Creative Writing at The New School

Alexandra Kleeman is the author of the novel You Too Can Have A Body Like Mine (Harper, 2015) and Intimations (Harper, 2016), a short story collection. Her fiction has been published in The New Yorker, The Paris Review, Zoetrope: All-Story, Conjunctions, and Guernica, among others. Nonfiction has appeared in Harper's, Tin House, n+1, VOGUE and the New York Times Magazine. Her work has received scholarships and grants from Bread Loaf, VCCA, the Santa Fe Art Institute, Djerassi, and the Brush Creek Foundation for the Arts. She is the winner of the 2016 Bard Fiction Prize, and lives on Staten Island with her husband, the novelist Alex Gilvarry.

1. Who is your favorite villain, and who is your favorite protagonist in literature?


I've always liked villains like Patricia Highsmith's Tom Ripley whose "evil" is a sort of radical, grotesque version of the American can-do spirit.  At Ripley's core is the notion that anything is possible, that anyone can become whatever they want--a notion he shares with many beloved literary heroes.  I find it exciting when a character takes an admirable logic to its extreme, reprehensible conclusion.


As for protagonists, I like Beckett's because I know so little about them but feel their suffering so directly!


2. When did you know you were a writer?


Quite early on--I was a shy child with a lot of feelings, a lot of books, and no public speaking skills.  That's a recipe that will turn up a writer every time, I think.


3. What are you currently working on?


I'm working on my second novel, a book about celebrity, self-delusion, and fake water, set in near-future LA.  It deals with a writer and a starlet on the set of a film that may well be a money laundering front, as a grave ecological crisis begins to rear its head in the background.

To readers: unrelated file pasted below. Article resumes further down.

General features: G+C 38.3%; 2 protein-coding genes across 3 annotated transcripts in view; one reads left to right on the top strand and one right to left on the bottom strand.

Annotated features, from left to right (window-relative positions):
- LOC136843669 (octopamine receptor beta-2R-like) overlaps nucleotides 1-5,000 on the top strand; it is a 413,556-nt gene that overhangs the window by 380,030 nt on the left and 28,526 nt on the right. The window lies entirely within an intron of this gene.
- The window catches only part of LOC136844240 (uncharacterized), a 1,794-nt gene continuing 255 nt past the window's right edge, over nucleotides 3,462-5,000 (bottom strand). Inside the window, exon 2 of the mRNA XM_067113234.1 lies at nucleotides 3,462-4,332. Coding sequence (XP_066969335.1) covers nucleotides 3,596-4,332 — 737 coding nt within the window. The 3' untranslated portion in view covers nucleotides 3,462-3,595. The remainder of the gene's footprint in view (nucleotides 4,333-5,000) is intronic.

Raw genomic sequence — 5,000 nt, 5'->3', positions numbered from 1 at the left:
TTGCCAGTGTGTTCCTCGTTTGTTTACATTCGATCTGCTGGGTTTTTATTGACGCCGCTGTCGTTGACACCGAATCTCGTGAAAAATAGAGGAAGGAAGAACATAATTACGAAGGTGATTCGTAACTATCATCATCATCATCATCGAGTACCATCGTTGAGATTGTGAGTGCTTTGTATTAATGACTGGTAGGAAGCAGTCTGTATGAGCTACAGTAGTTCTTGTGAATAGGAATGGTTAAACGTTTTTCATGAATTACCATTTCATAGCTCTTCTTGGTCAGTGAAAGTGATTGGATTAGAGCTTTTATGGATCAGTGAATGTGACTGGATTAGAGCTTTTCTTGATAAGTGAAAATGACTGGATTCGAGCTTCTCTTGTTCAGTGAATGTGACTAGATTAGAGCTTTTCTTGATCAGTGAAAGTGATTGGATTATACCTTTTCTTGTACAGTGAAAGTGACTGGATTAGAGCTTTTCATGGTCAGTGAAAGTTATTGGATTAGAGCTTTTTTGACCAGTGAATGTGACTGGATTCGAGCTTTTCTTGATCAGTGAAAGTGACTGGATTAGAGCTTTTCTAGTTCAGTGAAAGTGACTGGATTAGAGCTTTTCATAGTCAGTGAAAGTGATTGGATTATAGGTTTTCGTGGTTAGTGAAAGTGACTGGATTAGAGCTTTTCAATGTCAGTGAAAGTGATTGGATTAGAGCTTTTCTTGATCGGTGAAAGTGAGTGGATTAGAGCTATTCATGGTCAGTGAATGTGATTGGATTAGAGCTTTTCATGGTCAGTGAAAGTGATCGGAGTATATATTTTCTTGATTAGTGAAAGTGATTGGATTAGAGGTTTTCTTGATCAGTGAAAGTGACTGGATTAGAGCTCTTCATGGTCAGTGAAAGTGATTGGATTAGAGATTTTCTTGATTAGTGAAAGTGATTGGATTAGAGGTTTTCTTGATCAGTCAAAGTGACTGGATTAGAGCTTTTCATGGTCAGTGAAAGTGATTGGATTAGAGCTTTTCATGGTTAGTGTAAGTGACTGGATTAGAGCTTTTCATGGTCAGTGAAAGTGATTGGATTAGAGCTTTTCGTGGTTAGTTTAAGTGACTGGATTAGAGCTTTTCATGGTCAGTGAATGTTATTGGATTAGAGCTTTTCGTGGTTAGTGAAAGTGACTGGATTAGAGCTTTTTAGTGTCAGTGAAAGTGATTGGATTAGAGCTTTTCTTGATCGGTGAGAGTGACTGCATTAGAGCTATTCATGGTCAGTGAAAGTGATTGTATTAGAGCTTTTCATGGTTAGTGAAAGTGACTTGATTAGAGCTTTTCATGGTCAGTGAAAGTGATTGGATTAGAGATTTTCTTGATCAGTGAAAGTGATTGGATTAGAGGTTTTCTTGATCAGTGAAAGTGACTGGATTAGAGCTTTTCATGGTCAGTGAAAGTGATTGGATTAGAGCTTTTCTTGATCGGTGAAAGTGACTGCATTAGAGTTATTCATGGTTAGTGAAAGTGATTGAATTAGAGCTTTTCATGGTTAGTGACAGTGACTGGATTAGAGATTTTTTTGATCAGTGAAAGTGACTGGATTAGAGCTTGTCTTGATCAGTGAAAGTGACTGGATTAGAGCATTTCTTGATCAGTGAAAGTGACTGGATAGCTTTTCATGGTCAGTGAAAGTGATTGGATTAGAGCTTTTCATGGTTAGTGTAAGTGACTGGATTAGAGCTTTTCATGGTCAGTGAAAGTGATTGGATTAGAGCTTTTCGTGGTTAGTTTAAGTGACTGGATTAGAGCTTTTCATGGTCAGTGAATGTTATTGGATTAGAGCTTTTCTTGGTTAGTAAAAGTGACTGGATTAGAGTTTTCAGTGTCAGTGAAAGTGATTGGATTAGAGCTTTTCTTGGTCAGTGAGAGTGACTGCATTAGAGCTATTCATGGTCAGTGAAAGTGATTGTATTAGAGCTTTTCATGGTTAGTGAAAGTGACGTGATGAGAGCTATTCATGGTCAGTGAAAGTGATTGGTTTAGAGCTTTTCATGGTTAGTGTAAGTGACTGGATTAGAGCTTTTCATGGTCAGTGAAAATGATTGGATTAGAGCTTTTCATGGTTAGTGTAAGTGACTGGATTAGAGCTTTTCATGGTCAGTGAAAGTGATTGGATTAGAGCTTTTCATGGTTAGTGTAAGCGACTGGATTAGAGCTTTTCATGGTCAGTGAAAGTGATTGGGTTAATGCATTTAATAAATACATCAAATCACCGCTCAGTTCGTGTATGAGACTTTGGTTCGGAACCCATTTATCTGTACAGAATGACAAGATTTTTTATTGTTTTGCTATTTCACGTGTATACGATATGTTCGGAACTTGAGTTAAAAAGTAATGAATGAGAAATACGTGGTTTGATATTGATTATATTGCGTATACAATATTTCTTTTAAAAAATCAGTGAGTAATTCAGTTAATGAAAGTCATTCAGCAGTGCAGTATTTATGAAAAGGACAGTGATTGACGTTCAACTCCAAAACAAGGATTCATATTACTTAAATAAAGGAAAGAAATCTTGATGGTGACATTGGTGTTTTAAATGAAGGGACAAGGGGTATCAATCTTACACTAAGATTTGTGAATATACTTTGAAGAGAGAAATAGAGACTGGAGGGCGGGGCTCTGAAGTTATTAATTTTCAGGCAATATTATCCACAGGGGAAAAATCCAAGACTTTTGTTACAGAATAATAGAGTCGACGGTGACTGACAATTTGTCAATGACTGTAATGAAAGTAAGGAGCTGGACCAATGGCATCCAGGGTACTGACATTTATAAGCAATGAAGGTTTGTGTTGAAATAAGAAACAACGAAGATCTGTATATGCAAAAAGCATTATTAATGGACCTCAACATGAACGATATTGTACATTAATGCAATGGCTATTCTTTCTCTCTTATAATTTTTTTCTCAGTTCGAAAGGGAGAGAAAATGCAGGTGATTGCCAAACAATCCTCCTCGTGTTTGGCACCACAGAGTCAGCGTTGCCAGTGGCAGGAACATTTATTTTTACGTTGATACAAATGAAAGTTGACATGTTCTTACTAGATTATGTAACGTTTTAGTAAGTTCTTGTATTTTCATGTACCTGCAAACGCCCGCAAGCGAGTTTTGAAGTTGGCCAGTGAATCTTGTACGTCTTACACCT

4. How has your writing process changed over the years?


I used to distrust planning a story too far in advance, but have more recently discovered how fun it can be to outline a novel--if you don't think of an outline as a fixed structure that you have to follow (like sheet music or GPS directions), but instead as a type of brainstorming, it can become a fun way to try out portions of plot in miniature, or debate your own preconceived ideas of what the story was going to be about.


5. Describe your writing style in one sentence.


"People are strange, when you're a stranger."

Five Questions, by Nicole L. Drayton. Nicole is a writer, screenwriter and independent filmmaker based in Brooklyn, NY.  She holds a Bachelor of Science in Liberal Arts from The New School, and currently works for the university in the MFA in Creative Writing Program office.  

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